Prime Minister Anthony Albanese has dismissed suggestions he played a key role in protecting Qantas from extra competition.
In July, the Labor government rejected a proposal by Qatar Airways to add an extra 21 Australian routes - a bid that might have reduced airfares and boosted the tourism industry by $788 million.
The move came under scrutiny after it was revealed Qantas lobbied the government to do so before posting a record $2.5 billion profit over the 2022/23 financial year.
Under questioning about whether he met with Qantas CEO Alan Joyce, Mr Albanese told parliament he had one "extensive conversation" about the Qatar Airways deal, but it was not with any representative from Qantas.
"I received no lobbying from Qantas on this issue," the prime minister said during Question Time on Monday.
He said opposition questions about the arrangement came from "a complete failure to understand the way the international aviation system works".
"We have the most open aviation market in the world, bar none," he said.
"Qatar Airways can add more seats in Australia today, right now."
Mr Albanese noted when he was minister in 2009 he doubled Qatar's access from seven to 14 flights.
He said global aviation was not a free-for-all, giving the example of Australian carriers being limited in their access to European markets.
Nationals Senate leader Bridget McKenzie is pushing for an inquiry into the decision.
"It's very easy to assume that this government is continuing to run a protection racket for the most complained about company in our country," Senator McKenzie said.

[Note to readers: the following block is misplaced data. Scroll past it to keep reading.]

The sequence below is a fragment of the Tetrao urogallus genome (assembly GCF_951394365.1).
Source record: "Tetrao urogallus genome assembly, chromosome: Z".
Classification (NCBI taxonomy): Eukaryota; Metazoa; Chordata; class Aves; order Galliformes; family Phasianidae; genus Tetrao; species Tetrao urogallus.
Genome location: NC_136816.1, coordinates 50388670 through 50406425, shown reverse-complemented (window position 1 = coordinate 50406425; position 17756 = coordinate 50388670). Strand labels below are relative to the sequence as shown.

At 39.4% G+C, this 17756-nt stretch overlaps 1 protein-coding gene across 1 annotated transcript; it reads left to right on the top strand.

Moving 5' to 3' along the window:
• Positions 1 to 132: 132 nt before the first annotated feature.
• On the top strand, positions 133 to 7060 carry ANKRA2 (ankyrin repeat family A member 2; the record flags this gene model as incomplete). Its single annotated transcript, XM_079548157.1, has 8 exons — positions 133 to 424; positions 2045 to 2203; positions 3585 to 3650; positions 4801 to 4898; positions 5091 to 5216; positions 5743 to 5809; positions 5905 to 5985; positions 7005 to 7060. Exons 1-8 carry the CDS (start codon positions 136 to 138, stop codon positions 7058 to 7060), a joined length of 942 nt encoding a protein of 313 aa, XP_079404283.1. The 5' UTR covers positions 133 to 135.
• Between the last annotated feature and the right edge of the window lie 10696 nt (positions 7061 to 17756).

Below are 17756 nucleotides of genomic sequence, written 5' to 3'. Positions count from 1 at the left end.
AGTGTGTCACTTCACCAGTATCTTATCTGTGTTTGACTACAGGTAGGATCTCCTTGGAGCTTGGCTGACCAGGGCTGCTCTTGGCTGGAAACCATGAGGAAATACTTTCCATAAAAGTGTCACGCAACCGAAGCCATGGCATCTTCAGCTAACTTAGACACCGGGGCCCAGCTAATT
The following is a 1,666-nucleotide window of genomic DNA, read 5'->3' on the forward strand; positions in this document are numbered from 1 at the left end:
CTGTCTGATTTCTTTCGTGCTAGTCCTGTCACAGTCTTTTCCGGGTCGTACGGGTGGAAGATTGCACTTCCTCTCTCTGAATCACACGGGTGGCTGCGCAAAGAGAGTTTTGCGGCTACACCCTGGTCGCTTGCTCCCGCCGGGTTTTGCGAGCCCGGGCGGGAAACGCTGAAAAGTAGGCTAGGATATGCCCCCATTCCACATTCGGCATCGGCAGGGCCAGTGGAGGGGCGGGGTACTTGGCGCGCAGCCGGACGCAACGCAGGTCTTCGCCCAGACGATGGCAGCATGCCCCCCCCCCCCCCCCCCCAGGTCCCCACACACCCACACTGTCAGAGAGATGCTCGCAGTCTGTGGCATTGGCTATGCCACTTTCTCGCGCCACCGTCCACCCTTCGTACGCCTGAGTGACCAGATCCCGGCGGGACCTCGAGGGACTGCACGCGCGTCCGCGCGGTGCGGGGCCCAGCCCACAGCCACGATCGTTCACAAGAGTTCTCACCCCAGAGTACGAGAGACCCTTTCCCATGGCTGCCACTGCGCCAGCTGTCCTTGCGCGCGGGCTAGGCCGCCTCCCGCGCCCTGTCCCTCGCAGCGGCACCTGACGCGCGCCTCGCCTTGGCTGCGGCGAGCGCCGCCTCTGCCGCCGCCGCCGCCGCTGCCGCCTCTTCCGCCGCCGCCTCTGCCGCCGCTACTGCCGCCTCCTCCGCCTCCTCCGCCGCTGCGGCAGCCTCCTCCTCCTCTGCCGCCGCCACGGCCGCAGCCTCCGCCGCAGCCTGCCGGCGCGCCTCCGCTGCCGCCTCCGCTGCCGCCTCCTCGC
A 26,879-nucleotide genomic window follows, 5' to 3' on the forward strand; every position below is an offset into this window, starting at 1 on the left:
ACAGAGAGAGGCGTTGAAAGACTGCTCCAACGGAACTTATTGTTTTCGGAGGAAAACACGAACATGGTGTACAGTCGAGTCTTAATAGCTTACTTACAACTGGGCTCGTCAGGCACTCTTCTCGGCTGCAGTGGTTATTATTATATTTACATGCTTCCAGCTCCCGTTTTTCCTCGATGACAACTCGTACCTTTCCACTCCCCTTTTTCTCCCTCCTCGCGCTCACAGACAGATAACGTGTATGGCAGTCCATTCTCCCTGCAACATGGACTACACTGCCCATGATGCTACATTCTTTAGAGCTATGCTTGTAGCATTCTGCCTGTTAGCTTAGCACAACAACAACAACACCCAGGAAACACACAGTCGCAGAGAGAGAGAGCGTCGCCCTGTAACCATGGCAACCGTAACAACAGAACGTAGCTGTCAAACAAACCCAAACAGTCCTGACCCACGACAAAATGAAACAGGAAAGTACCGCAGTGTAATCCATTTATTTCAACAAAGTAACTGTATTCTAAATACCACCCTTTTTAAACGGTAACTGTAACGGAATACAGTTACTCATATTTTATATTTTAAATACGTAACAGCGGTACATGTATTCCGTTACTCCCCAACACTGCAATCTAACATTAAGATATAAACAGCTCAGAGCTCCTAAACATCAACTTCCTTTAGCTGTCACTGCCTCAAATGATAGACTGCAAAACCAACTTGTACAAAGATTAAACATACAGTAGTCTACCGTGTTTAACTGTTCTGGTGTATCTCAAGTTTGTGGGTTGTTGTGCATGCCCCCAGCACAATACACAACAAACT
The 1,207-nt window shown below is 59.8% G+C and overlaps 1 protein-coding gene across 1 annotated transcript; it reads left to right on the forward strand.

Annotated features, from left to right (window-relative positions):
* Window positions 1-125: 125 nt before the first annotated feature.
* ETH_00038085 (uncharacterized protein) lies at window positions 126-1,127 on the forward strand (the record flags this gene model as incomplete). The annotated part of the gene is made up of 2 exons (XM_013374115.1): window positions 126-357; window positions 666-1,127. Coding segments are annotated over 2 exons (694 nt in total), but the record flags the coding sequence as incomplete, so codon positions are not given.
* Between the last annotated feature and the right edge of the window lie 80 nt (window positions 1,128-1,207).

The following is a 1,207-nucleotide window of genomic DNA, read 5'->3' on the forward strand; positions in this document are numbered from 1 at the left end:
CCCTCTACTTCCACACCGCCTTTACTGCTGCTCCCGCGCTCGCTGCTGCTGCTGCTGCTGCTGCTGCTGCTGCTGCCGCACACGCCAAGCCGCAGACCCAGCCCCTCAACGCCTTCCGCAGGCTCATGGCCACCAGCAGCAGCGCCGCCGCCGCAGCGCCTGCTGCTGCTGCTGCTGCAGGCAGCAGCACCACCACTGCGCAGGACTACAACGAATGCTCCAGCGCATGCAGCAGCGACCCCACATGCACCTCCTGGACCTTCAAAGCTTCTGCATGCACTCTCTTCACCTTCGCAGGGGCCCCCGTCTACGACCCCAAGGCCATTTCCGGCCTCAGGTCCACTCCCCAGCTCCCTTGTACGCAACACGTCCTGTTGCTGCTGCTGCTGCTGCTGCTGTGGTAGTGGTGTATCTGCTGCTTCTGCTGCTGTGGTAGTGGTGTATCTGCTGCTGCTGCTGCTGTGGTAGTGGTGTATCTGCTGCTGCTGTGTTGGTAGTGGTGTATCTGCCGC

"The Australian public deserves to know why you made (the decision), that it wasn't just a cosy, special relationship, that it wasn't just a dirty deal."
Opposition Leader Peter Dutton said there was a "murkiness" around the government's rejection of Qatar Airways, describing it as a "sweetheart deal" with Qantas.
The Greens have introduced a Senate motion that would compel the government to release documents about the decision.
Queensland Acting Premier Steven Miles said he hoped "common sense prevailed" and the Qatar Airways decision was reversed.
The calls come after a horror week for Qantas, which has been marked by a Senate grilling on delays, a potential $250 million fine, and the revelation CEO Alan Joyce had received more than $10 million worth of shares.
The Australian Competition and Consumer Commission is taking court action after the carrier allegedly advertised tickets for flights that had already been cancelled.
A Qantas spokesperson said the company would review allegations made by the consumer watchdog, but acknowledged its standards "fell well short" as the airline emerged from the COVID-19 pandemic.
"The ACCC’s allegations come at a time when Qantas’ reputation has already been hit hard on several fronts," the spokesperson said.
"We know it will take time to repair and we are absolutely determined to do that."